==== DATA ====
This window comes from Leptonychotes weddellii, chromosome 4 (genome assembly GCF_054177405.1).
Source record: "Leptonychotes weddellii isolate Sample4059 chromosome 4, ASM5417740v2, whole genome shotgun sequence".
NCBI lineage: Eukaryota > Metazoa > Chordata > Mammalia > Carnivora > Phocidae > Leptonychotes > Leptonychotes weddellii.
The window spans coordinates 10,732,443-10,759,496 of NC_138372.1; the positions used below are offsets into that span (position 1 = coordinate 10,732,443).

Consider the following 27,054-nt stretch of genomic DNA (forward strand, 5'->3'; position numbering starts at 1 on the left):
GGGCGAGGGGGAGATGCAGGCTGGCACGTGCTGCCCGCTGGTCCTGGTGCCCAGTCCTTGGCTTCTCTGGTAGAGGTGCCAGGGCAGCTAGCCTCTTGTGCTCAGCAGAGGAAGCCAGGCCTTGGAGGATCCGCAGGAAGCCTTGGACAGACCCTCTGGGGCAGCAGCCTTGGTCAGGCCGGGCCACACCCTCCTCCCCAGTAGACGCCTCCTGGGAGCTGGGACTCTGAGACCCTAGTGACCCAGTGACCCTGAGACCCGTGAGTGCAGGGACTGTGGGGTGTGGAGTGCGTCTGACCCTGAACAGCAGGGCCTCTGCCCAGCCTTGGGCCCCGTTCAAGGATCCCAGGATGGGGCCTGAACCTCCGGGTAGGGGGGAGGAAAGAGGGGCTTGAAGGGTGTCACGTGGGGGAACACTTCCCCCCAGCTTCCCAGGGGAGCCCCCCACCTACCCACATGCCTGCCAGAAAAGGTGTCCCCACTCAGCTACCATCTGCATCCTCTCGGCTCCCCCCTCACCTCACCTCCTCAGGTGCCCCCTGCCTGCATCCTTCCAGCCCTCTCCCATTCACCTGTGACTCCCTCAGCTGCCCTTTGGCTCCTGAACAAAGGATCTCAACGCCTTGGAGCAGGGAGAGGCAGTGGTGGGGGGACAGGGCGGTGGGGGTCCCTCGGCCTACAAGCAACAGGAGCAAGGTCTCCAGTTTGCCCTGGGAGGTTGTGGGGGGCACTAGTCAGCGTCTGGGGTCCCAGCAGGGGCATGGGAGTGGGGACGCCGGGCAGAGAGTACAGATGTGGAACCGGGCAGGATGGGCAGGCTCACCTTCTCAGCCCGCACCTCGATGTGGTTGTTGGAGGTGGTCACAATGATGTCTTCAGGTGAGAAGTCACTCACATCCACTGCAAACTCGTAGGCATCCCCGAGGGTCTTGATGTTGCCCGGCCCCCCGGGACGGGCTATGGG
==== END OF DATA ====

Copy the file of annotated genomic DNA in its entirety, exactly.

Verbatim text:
This window comes from Leptonychotes weddellii, chromosome 4 (genome assembly GCF_054177405.1).
Source record: "Leptonychotes weddellii isolate Sample4059 chromosome 4, ASM5417740v2, whole genome shotgun sequence".
NCBI lineage: Eukaryota > Metazoa > Chordata > Mammalia > Carnivora > Phocidae > Leptonychotes > Leptonychotes weddellii.
The window spans coordinates 10,732,443-10,759,496 of NC_138372.1; the positions used below are offsets into that span (position 1 = coordinate 10,732,443).

Consider the following 27,054-nt stretch of genomic DNA (forward strand, 5'->3'; position numbering starts at 1 on the left):
GGGCGAGGGGGAGATGCAGGCTGGCACGTGCTGCCCGCTGGTCCTGGTGCCCAGTCCTTGGCTTCTCTGGTAGAGGTGCCAGGGCAGCTAGCCTCTTGTGCTCAGCAGAGGAAGCCAGGCCTTGGAGGATCCGCAGGAAGCCTTGGACAGACCCTCTGGGGCAGCAGCCTTGGTCAGGCCGGGCCACACCCTCCTCCCCAGTAGACGCCTCCTGGGAGCTGGGACTCTGAGACCCTAGTGACCCAGTGACCCTGAGACCCGTGAGTGCAGGGACTGTGGGGTGTGGAGTGCGTCTGACCCTGAACAGCAGGGCCTCTGCCCAGCCTTGGGCCCCGTTCAAGGATCCCAGGATGGGGCCTGAACCTCCGGGTAGGGGGGAGGAAAGAGGGGCTTGAAGGGTGTCACGTGGGGGAACACTTCCCCCCAGCTTCCCAGGGGAGCCCCCCACCTACCCACATGCCTGCCAGAAAAGGTGTCCCCACTCAGCTACCATCTGCATCCTCTCGGCTCCCCCCTCACCTCACCTCCTCAGGTGCCCCCTGCCTGCATCCTTCCAGCCCTCTCCCATTCACCTGTGACTCCCTCAGCTGCCCTTTGGCTCCTGAACAAAGGATCTCAACGCCTTGGAGCAGGGAGAGGCAGTGGTGGGGGGACAGGGCGGTGGGGGTCCCTCGGCCTACAAGCAACAGGAGCAAGGTCTCCAGTTTGCCCTGGGAGGTTGTGGGGGGCACTAGTCAGCGTCTGGGGTCCCAGCAGGGGCATGGGAGTGGGGACGCCGGGCAGAGAGTACAGATGTGGAACCGGGCAGGATGGGCAGGCTCACCTTCTCAGCCCGCACCTCGATGTGGTTGTTGGAGGTGGTCACAATGATGTCTTCAGGTGAGAAGTCACTCACATCCACTGCAAACTCGTAGGCATCCCCGAGGGTCTTGATGTTGCCCGGCCCCCCGGGACGGGCTATGGG